The Common Pot: The Recovery of Native Space in the Northeast

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U of Minnesota Press, 2008 - Social Science - 346 pages
Literary critics frequently portray early Native American writers either as individuals caught between two worlds or as subjects who, even as they defied the colonial world, struggled to exist within it. In striking counterpoint to these analyses, Lisa Brooks demonstrates the ways in which Native leadersa including Samson Occom, Joseph Brant, Hendrick Aupaumut, and William Apessa adopted writing as a tool to reclaim rights and land in the Native networks of what is now the northeastern United States.
 

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Contents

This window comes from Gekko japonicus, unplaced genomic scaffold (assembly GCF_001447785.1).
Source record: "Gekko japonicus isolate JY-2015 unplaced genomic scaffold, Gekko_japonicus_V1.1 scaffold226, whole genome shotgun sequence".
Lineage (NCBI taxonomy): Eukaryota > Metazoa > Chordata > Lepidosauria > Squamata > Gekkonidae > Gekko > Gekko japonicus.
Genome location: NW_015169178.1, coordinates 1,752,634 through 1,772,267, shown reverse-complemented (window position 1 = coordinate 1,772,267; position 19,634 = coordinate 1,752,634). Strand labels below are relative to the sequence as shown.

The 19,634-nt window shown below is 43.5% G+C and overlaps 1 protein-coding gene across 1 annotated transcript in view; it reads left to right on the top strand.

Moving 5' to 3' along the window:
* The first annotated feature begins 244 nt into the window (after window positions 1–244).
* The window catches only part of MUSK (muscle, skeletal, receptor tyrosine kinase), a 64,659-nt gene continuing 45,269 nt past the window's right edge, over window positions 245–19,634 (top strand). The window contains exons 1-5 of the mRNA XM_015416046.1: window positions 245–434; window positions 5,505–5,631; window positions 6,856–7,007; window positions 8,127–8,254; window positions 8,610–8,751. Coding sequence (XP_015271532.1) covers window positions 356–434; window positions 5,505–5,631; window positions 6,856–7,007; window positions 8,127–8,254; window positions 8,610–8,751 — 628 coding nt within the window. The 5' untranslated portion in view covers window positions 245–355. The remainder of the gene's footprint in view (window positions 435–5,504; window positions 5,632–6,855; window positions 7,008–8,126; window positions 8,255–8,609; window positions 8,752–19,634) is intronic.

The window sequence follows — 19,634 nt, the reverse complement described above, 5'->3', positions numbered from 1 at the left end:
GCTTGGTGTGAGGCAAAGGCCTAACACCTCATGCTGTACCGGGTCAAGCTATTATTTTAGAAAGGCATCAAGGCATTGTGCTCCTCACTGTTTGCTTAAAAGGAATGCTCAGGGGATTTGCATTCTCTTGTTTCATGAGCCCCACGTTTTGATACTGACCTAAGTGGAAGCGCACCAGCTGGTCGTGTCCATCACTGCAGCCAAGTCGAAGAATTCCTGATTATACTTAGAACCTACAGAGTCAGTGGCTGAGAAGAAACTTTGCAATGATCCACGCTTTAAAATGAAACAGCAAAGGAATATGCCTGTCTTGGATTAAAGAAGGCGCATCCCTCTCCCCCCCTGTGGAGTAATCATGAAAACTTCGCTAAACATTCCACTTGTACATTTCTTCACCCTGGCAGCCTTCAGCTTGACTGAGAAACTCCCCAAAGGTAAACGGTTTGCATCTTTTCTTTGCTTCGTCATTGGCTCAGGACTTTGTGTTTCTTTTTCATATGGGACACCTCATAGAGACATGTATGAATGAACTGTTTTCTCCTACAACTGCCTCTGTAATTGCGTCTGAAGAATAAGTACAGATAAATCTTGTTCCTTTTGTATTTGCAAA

Acknowledgments
xi
A Note on the Maps
xvi
A Map to the Common Pot
xix
Entering Native Space
1
Samson Occom the Mohegan Land Case and the Writing of Communal Remembrance
51
Competing Visions of the Common Pot
106
William Apess and the Mashpee Woodland Revolt
163
5 Envisioning New England as Native Space
198
Mapping the Genres of Indigenous Writing in the Network of Relations
219
Literacy and the Oral Tradition
246
Notes
255
Index
321
Copyright

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About the author (2008)

Lisa Brooks (Abenaki) is assistant professor of history and literature and of folklore and mythology at Harvard University.

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